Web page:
Biden administration’s student loan relief portal stops accepting applications


President Joe Biden’s administration announced on Friday that it would stop accepting student loan forgiveness applications after a Texas federal judge ruled the program illegal a day earlier.

The webpage, which previously led to a simple form for submitting requests for student debt relief, now displays a message informing users that “student loan debt relief is blocked.” Biden announced the plan in August ahead of November’s midterm elections, aimed at canceling up to $10,000 in debt for borrowers earning less than $125,000 a year, while those who received Pell grants would see up to $20,000 of their canceled debt.


“The courts have issued orders blocking our student debt relief program. Therefore, at this time, we are not accepting applications. We are seeking to overturn these orders,” the website states. A second paragraph explains that the Department of Education will “consider your application” if one has already been submitted, noting “We will post information as soon as further updates become available”.

President Joe Biden listens to his meeting with Mexican President Andrés Manuel López Obrador in the Oval Office of the White House in Washington, Tuesday, July 12, 2022. (AP Photo/Susan Walsh)

Susan Walsh/AP

The DOE and the administration vowed to fight Thursday’s court order, but were “disappointed by the Texas court’s decision to block loan relief going forward.”

“The Department of Justice has appealed today’s decision on our behalf, and we will continue to keep borrowers informed of our efforts to provide targeted relief,” Education Secretary Miguel Cardona wrote in a statement. a statement.

The DOJ has filed a Notice of Appeal with the
United States Court of Appeals for the 5th Circuit
hours after U.S. District Judge Mark Pittman’s decision on Thursday to block Biden’s student debt relief plan. The Louisiana-based appeals court is known to be composed mostly of Republican-appointed judges.

“No one can plausibly deny that this is either one of the greatest delegations of legislative power to the executive or one of the greatest exercises of legislative power without congressional authority in the history of the United States,” said Pittman, appointed by the former president. Donald Trump, wrote in the order of 26 pages.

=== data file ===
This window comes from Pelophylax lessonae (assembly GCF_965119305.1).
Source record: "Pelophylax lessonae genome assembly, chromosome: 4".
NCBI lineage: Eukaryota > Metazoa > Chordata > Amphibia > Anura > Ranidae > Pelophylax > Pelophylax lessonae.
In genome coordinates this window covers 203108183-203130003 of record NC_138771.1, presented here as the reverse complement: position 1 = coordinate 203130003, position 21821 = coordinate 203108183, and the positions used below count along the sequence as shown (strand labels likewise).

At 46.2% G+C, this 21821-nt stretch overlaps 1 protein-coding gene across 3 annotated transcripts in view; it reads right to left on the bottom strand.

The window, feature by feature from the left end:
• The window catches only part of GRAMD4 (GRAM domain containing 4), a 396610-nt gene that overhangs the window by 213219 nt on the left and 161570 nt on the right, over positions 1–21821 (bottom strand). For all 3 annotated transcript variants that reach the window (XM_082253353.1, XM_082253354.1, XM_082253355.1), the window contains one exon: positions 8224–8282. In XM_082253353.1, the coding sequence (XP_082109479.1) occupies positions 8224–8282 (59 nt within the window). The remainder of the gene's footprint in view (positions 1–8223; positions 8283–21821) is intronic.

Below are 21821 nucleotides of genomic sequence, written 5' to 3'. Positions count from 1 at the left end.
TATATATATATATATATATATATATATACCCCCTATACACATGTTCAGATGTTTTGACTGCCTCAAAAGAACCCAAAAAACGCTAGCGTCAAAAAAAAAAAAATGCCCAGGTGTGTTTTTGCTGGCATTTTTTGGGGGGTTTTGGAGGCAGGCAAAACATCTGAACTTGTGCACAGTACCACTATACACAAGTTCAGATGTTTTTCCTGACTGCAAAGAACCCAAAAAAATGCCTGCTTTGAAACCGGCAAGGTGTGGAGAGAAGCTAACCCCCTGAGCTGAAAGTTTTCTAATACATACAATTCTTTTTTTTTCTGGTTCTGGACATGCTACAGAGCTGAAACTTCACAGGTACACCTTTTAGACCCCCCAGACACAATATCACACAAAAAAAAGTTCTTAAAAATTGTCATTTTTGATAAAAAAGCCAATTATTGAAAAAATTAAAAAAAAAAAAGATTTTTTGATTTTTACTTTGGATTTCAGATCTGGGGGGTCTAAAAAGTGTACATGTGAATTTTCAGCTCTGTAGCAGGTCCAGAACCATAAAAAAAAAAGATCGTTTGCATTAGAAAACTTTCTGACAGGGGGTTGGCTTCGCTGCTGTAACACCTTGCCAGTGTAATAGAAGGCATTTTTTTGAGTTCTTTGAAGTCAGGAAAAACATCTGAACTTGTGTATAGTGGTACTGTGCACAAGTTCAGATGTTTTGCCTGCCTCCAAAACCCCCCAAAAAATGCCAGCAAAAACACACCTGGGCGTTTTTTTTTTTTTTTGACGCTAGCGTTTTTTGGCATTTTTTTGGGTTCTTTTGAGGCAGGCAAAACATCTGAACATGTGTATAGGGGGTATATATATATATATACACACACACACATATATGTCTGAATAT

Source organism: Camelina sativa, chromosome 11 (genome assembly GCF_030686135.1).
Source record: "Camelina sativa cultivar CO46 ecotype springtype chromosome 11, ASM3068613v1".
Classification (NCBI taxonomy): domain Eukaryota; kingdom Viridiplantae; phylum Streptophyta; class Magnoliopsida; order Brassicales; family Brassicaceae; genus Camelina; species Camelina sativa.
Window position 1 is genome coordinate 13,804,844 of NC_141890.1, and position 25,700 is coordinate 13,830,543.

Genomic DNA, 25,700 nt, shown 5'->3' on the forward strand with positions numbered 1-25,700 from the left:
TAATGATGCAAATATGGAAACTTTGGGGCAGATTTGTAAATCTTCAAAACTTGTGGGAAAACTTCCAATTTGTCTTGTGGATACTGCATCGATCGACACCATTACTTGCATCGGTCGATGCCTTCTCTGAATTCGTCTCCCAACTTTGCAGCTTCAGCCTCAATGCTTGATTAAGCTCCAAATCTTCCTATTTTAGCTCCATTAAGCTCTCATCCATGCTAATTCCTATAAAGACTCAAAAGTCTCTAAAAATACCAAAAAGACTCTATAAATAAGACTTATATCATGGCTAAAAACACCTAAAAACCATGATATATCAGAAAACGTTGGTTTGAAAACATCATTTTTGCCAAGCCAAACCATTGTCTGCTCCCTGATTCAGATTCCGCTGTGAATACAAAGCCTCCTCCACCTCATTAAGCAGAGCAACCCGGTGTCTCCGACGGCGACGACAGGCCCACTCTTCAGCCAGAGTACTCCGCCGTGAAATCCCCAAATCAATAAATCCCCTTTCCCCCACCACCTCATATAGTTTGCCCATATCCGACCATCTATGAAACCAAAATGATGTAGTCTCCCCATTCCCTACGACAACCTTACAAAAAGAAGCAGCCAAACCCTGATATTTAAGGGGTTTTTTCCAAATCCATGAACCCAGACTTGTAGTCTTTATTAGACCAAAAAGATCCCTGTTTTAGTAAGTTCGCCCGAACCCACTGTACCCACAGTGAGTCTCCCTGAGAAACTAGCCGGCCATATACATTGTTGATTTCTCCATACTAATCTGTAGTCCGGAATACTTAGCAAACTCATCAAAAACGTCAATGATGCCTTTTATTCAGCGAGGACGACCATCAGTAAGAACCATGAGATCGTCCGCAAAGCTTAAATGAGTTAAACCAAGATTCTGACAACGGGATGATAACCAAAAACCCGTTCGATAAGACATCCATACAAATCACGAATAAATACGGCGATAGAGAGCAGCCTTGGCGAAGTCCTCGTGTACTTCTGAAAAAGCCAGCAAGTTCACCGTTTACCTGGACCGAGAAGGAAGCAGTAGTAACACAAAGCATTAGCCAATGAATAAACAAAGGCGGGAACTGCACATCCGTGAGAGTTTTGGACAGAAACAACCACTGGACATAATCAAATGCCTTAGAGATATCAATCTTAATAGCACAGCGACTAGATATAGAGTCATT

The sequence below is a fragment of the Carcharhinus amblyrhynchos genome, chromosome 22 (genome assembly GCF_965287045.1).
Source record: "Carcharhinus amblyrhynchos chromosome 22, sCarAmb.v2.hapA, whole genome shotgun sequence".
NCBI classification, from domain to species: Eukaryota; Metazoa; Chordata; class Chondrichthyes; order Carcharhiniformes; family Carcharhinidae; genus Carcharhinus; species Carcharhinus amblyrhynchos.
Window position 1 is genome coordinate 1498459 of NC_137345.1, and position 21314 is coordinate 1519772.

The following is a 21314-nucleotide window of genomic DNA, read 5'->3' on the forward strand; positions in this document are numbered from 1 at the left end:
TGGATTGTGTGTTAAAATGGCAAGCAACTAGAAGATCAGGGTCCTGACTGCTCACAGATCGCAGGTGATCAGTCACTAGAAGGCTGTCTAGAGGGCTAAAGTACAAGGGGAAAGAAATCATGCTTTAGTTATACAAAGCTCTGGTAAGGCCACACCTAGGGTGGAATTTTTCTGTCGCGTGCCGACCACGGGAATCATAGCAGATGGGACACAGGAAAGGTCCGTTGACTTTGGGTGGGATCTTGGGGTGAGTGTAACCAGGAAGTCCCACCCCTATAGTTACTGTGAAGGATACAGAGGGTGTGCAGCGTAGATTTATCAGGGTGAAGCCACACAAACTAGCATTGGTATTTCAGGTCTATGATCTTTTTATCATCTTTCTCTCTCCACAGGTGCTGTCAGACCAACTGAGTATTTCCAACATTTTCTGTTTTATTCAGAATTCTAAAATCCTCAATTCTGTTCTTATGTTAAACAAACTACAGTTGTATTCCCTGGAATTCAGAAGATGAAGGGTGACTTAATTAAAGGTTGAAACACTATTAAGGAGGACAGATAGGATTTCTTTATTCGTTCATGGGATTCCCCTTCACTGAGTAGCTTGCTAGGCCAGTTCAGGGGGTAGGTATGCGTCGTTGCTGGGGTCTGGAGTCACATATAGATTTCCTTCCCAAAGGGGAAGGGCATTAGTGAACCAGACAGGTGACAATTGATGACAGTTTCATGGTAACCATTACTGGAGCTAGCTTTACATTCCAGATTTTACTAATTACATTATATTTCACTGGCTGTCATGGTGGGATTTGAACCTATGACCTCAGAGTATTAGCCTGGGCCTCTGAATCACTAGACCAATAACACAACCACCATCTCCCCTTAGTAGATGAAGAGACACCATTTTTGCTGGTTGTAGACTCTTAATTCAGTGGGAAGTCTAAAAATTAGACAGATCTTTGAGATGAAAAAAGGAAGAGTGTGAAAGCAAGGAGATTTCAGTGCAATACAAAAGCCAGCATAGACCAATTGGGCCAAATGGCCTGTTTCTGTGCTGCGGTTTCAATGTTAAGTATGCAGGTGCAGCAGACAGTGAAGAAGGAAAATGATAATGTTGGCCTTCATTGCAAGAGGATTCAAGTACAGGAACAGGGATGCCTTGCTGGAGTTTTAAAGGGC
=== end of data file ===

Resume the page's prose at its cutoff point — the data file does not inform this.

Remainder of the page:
The lawsuit was filed by the conservative Job Creators Network foundation in October on behalf of a borrower who did not qualify for the full $20,000 debt relief and another who is not not eligible for the program.

“This attempted illegal student loan bailout would have done nothing to address the root cause of unaffordable tuition: greedy, bloated colleges that raise tuition far more than inflation year after year while sitting on $700 billion in endowments,” Elaine Parker, president of JCNF, told the Washington Examiner in a report.

In a separate legal battle over the debt relief plan, the United States Court of Appeals for the 8th Circuit granted a stay against the program after six Republican-led states sued.

Several lawsuits have been filed against the debt relief plan, including plaintiffs from Indiana and Wisconsin who filed emergency petitions with the Supreme Court, which were dismissed for what many legal experts consider it a lack of quality. Several other challenges are pending in the lower courts.


While House Press Secretary Karine Jean-Pierre criticized Pittman’s decision in a statement Thursday, saying the lawsuits against the president’s debt relief package were “backed by Republican special interests extremes”.

The plan to write off outstanding student debt will cost the country about $400 billion, according to the nonpartisan Congressional Budget Office, while another model budget pegged the cost at nearly $1 trillion. .


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